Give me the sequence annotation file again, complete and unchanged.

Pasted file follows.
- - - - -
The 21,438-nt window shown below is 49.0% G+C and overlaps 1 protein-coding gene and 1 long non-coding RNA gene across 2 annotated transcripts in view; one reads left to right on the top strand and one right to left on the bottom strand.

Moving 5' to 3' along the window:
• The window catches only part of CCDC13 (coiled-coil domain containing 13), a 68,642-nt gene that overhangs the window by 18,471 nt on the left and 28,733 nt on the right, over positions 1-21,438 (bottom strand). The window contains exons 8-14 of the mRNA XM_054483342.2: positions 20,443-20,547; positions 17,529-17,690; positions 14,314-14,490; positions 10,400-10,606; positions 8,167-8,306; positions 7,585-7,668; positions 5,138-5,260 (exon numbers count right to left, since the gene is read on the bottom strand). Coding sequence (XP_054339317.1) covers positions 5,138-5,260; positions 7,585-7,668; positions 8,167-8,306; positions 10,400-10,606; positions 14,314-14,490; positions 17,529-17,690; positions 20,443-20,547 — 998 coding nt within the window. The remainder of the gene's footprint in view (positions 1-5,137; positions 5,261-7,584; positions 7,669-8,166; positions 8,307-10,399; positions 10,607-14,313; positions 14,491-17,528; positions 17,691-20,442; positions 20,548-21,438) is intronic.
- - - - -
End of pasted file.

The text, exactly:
The 21,438-nt window shown below is 49.0% G+C and overlaps 1 protein-coding gene and 1 long non-coding RNA gene across 2 annotated transcripts in view; one reads left to right on the top strand and one right to left on the bottom strand.

Moving 5' to 3' along the window:
• The window catches only part of CCDC13 (coiled-coil domain containing 13), a 68,642-nt gene that overhangs the window by 18,471 nt on the left and 28,733 nt on the right, over positions 1-21,438 (bottom strand). The window contains exons 8-14 of the mRNA XM_054483342.2: positions 20,443-20,547; positions 17,529-17,690; positions 14,314-14,490; positions 10,400-10,606; positions 8,167-8,306; positions 7,585-7,668; positions 5,138-5,260 (exon numbers count right to left, since the gene is read on the bottom strand). Coding sequence (XP_054339317.1) covers positions 5,138-5,260; positions 7,585-7,668; positions 8,167-8,306; positions 10,400-10,606; positions 14,314-14,490; positions 17,529-17,690; positions 20,443-20,547 — 998 coding nt within the window. The remainder of the gene's footprint in view (positions 1-5,137; positions 5,261-7,584; positions 7,669-8,166; positions 8,307-10,399; positions 10,607-14,313; positions 14,491-17,528; positions 17,691-20,442; positions 20,548-21,438) is intronic.